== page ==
To start today's reading list, Leticia Chavez-Garcia provides guidance to families on how to identify a mismatch between their children and assigned teachers:
At the end of the day, children are little people with feelings but somewhat powerless in their education. We need to be their champion and their voice. The law mandates that you as a parent must enroll your child in the local neighborhood school. We don’t have a choice in that, by law we have to send our kids off to school for six to seven hours per day. What you absolutely do have a right to do is choose the school and choose the teacher if necessary. Parents mistakenly believe that they do not have the right or the power to question the school’s decisions regarding your child. That is wrong, you can and must be assert your rights for your student.
There are lots of obstacles to parents expressing dissatisfaction with a school, or a specific teacher: power dynamics, time, even language barriers. Chavez-Garcia's advice is practical and rooted in an understanding of her own kids' and grandkids' needs.
At the college level, it's even harder to figure out how to express dissatisfaction with the quality of education. Jason Johnson at The Root looks at how the Obama administration is changing the rules around loan repayment lawsuits against for-profit colleges:
The Obama administration has been cracking down on for-profit colleges, effectively shutting down some of them (whether they had committed any wrongdoing or not) and leading others to jump out of the business before the whip cracks. The latest foray into the war on for-profit schools is a change to the “borrower defense to repayment.” The legislation has been around since the 1990s and allows students to sue for loan forgiveness if their college broke the law in order to defraud them. The revised rule would give students the power to sue a college for back tuition and fees if they felt “substantially misrepresented” by the institution. In theory this sounds nice, right? ... The problem is that education isn’t like any other product you can just buy, wear or exchange every three years for a new model.
Johnson is concerned that institutions serving more vulnerable students - particularly HBCUs - will be adversely affected by litigious students. There needs to be some level of legal protection for students vis-a-vis the quality of education, but nobody has figured out how to do this yet. At the higher education level, because most students are older, something akin to consumer protection makes sense. At the K-12 level, it's even harder to figure out, which is why we invest so heavily in accountability mechanisms, even though they're imperfect.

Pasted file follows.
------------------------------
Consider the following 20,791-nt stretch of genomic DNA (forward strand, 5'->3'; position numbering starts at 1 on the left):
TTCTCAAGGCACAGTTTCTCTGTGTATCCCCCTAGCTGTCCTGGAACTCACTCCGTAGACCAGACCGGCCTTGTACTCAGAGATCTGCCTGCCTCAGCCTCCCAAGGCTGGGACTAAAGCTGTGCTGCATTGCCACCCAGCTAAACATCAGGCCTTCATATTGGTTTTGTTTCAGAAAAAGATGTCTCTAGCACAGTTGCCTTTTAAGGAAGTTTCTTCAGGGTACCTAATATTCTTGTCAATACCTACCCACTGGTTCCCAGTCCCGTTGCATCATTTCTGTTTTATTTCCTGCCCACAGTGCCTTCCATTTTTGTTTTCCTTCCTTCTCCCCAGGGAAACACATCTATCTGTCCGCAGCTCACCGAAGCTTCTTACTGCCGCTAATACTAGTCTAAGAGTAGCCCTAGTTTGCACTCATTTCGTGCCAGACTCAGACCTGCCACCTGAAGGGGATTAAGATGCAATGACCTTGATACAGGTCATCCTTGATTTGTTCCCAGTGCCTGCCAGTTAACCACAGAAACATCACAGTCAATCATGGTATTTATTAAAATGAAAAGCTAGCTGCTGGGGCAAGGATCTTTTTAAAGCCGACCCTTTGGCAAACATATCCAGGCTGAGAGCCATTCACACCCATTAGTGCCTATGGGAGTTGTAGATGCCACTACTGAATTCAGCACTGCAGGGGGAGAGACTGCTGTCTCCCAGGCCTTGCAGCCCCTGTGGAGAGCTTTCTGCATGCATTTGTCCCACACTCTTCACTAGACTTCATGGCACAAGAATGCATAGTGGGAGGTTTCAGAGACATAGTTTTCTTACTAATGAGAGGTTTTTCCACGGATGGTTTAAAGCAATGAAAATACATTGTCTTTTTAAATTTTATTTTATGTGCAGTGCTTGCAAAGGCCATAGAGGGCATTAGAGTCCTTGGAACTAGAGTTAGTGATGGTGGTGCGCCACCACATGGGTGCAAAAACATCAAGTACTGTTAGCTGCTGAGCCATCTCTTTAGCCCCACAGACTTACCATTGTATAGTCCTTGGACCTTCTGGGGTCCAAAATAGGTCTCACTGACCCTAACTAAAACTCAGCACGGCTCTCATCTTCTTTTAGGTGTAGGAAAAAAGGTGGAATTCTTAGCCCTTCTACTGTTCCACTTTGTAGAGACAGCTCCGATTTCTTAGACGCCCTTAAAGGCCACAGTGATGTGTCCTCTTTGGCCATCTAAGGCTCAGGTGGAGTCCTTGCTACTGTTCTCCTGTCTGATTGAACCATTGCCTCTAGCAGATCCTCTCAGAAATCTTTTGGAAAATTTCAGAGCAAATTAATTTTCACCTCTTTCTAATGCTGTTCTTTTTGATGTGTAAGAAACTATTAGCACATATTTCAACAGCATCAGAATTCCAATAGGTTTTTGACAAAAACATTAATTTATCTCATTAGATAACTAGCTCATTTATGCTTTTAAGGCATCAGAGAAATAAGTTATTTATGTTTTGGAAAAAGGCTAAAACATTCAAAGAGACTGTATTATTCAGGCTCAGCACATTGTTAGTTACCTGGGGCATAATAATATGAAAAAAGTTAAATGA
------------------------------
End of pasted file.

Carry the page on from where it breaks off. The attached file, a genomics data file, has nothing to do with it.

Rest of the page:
Jennifer Alexander is in The Hechinger Report talking about my favorite story of the last two weeks: the Connecticut court decision on educational equity and reform:
Moukasher’s ruling spoke directly to the pain that far too many students, for too many years, have felt when they leave our high schools and arrive at college, only to realize that they are woefully unprepared for the task ahead. For example, recently released results of SAT scores underscore the need for dramatic improvement. Only 6 out of 10 students in the state are ready for college-level work in English and 4 out of 10 students are ready in math. This is a gap in readiness that our students and our state cannot afford. In just a couple of years, the majority of jobs in our state are going to require some education beyond high school.
My greatest hope is that the Connecticut ruling kicks off a new era of rethinking the intersections of equity and excellence in education. At the risk of oversimplifying things, the biggest disagreements about education reform have hinged on the question of whether the system needs more money to improve, or more structural changes. Clearly it's not either/or, and I hope the Connecticut ruling forces folks on opposite sides of those issues to work together.
Elsewhere in educational lawsuits, Erin Einhorn in Chalkbeat has a story out of Michigan:
The suit, filed in the U.S. District Court for the Eastern District of Michigan, names Gov. Rick Snyder and state education officials as defendants and demands that they provide quality literacy instruction to every Detroit child. The suit does not put a dollar amount on what it would cost to bring quality instruction to all Detroit children. But it does highlight severe problems facing Detroit schools — in charter schools as well as schools that are part of the main city school district and the state-run Education Achievement Authority. “Where state officials … deny access to literacy to children of color from low-income families, they perpetuate the most pernicious form of racial inequality that government can inflict on its most vulnerable and deserving population,” Rosenbaum said.
After a generation of working on education reform issues through the country's legislatures, are folks fed up and looking to the courts?
The survey, conducted Sept. 7-10 by The MassINC Polling Group, finds opponents of the measure to expand charter schools outnumber supporters of the measure, 48 percent to 41 percent. Eleven percent of respondents said they don't know, or are undecided.
It's hard to figure out what's going on here, as even Republicans are against raising the cap by a five point margin.
Almost 90% of the poll respondents were White, though, which might explain the major differences, given that earlier polling demonstrates that communities of color are far more favorable to lifting the cap. Have a great day!